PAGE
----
Asthma is not a “One Size Fits All” disease

There are many different types of asthma. When a person is diagnosed with asthma, they often have many questions about the disease and are often times unaware that there are several different types of asthma. Below I’ll hopefully help you understand a few of the most common different asthma types:

Allergic Asthma is triggered/brought on by exposure to an allergen. If you asthma is triggered by allergies, talk with your doctor about having allergy testing done to help pinpoint what exactly you are allergic to. Then you can take steps to avoid these allergies or have a plan when you are exposed to them.

Cough Variant Asthma is where the main symptom is coughing. People with cough variant asthma do not usually have the other common asthma symptoms such as wheezing, shortness of breath and tightness in the chest. This is probably the most difficult asthma type to diagnose. A lot of the time, a person with suspected cough variant asthma will have completely normal lung function testing, or spirometry. When this is the case, a methacholine challenge test is usually needed to confirm the asthma diagnosis.

In Exercised Induced Asthma, the only time you may have asthma symptoms is during or immediately after exercise. If this is the type of asthma you have, talk with your doctor to see if he or she recommends using your rescue inhaler before exercising to help prevent asthma flare ups that could prevent you from being as active as you would like to be.

Occupational Asthma occurs when you are exposed to a specific trigger or triggers that cause asthma symptoms while at work. These triggers could be chemical fumes, gases or dust to name a few. Many industrial or factory jobs can lead to occupational asthma symptoms. This type of asthma will cause the typical wheezing, tightness in the chest and shortness of breath. If caught and treated early, occupational asthma can be reversed most of the time. Repeated exposure can lead to lifelong asthma even after switching jobs or careers. It’s important to figure out if your asthma is occupationally triggered because if it is, you would want to explore other jobs that would not have as much of an adverse reaction to your health. If this is not a possibility, taking steps to protect yourself while at work is essential such as wearing a filtered mask etc.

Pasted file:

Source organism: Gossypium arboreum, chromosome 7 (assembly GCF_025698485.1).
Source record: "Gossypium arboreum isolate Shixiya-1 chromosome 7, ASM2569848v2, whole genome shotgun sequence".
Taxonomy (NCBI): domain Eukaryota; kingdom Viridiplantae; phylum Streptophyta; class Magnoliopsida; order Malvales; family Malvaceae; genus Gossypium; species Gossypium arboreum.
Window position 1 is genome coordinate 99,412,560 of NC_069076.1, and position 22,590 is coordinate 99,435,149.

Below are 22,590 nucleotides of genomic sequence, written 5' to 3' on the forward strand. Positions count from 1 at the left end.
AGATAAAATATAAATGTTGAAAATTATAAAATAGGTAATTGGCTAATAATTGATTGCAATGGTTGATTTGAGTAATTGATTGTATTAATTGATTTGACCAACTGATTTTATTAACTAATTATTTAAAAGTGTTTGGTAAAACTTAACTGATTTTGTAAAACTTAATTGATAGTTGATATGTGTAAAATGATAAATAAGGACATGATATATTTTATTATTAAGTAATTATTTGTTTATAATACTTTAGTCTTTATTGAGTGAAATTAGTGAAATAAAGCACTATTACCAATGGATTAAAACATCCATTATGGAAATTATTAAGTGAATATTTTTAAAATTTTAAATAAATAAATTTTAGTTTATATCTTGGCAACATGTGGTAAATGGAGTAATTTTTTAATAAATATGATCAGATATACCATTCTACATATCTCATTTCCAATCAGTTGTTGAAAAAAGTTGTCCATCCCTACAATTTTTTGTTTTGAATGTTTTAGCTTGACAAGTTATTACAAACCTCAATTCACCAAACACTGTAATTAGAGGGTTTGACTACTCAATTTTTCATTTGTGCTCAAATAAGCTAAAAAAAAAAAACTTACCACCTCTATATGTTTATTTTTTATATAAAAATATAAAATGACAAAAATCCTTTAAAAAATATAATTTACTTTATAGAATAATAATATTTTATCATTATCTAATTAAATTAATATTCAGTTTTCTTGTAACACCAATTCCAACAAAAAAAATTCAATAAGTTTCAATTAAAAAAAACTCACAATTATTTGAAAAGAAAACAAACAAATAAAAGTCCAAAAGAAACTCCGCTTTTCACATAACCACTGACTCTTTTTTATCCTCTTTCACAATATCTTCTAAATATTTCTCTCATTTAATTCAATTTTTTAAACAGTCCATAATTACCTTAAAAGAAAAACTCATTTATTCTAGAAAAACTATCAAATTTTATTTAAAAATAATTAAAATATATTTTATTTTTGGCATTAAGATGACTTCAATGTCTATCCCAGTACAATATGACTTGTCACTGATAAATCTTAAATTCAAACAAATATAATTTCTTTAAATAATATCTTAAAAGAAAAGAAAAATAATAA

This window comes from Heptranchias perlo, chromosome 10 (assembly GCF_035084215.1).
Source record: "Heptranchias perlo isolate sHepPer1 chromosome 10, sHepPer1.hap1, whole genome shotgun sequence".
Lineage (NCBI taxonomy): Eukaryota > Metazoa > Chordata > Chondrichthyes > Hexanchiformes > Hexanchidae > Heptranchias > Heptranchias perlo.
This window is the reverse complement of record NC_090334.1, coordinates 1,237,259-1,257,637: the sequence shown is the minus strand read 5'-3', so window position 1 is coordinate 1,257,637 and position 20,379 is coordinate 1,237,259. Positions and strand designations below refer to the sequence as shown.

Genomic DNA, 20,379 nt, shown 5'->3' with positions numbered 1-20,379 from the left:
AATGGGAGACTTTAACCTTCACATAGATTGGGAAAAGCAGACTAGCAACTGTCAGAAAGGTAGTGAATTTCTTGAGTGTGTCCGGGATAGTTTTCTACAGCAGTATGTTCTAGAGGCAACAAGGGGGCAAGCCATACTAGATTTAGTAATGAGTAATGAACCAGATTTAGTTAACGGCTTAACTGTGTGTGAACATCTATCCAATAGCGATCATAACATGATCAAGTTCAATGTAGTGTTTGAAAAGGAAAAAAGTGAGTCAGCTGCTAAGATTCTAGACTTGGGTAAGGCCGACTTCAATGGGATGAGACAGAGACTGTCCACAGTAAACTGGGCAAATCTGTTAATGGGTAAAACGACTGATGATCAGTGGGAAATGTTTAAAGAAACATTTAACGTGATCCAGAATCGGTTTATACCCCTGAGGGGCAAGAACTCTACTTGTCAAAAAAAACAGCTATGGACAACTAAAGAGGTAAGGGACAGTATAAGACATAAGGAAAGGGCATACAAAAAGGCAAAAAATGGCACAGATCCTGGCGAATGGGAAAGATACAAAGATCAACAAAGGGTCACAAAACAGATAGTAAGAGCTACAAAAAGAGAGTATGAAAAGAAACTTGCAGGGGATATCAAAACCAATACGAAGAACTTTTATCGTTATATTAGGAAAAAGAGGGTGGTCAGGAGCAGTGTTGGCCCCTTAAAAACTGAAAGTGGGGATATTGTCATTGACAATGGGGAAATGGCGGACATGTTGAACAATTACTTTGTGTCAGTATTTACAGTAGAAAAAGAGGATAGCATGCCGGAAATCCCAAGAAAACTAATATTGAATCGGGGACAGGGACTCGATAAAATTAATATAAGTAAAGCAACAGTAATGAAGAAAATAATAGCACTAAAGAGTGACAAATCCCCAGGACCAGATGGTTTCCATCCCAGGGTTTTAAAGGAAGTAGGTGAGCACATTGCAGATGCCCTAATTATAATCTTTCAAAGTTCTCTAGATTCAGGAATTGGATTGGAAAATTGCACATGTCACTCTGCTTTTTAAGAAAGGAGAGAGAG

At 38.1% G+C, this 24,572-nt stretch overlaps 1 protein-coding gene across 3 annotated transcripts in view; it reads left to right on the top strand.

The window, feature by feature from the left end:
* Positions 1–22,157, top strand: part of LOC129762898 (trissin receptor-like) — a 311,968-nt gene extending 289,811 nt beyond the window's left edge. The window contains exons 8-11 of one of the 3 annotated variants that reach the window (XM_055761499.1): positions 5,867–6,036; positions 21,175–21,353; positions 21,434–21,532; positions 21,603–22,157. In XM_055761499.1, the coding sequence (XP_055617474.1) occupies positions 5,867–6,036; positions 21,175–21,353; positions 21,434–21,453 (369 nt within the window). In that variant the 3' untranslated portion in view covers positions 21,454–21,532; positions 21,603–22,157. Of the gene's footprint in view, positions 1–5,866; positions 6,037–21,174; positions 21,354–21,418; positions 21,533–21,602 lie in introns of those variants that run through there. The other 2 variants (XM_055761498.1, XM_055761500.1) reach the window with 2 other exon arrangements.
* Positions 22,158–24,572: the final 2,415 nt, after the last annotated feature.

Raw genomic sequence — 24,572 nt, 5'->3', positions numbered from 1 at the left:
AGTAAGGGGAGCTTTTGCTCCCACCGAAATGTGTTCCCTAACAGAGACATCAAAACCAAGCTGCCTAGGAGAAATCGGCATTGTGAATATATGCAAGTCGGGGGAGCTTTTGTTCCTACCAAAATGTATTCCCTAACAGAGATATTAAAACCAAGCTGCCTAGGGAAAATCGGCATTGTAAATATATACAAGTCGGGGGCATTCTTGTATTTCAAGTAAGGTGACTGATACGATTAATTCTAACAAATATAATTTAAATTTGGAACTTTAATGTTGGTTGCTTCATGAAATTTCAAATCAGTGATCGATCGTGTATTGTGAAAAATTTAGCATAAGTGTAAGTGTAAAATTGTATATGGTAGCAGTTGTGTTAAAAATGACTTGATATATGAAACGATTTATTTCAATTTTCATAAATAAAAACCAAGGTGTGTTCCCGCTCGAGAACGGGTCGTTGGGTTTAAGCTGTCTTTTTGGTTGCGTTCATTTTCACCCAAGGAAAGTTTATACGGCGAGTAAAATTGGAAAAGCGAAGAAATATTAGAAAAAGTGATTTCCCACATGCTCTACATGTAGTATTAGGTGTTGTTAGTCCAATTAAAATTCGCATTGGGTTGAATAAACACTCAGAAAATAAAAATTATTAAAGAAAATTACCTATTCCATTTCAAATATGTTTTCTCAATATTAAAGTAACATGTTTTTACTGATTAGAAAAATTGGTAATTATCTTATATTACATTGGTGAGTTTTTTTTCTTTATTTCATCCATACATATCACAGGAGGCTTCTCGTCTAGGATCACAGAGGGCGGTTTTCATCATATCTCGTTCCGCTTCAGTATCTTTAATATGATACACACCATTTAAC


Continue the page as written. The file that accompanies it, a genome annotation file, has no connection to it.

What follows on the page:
Non-Allergic Asthma is exactly what it sounds like. It involves constriction and inflammation of the airways that is set off by triggers such as smoke, cold air, chemicals and many more. This is the type of asthma I have.
What sets off one person’s asthma might not set off another person’s. One of my biggest triggers is smoke (both fire and cigarette smoke.) It is important to figure out what your triggers are in order to know what to avoid. It is also very common for asthma symptoms to occur following a chest infection or viral cold.
As with the other types of asthma listed above your best bet is to try and avoid your triggers the best you can.

It is possible for a person to cross over into more than one of these asthma types. A person with allergic asthma can also have an increase in asthma symptoms following a chest or upper respiratory infection as well as be set off by triggers that aren’t solely allergy specific (such as pet dander etc). Also, a person with non allergic asthma can have asthma symptoms during and after exercise as well.

This article represents the opinions, thoughts, and experiences of the author; none of this content has been paid for by any advertiser. The Asthma.net team does not recommend or endorse any products or treatments discussed herein. Learn more about how we maintain editorial integrity here.

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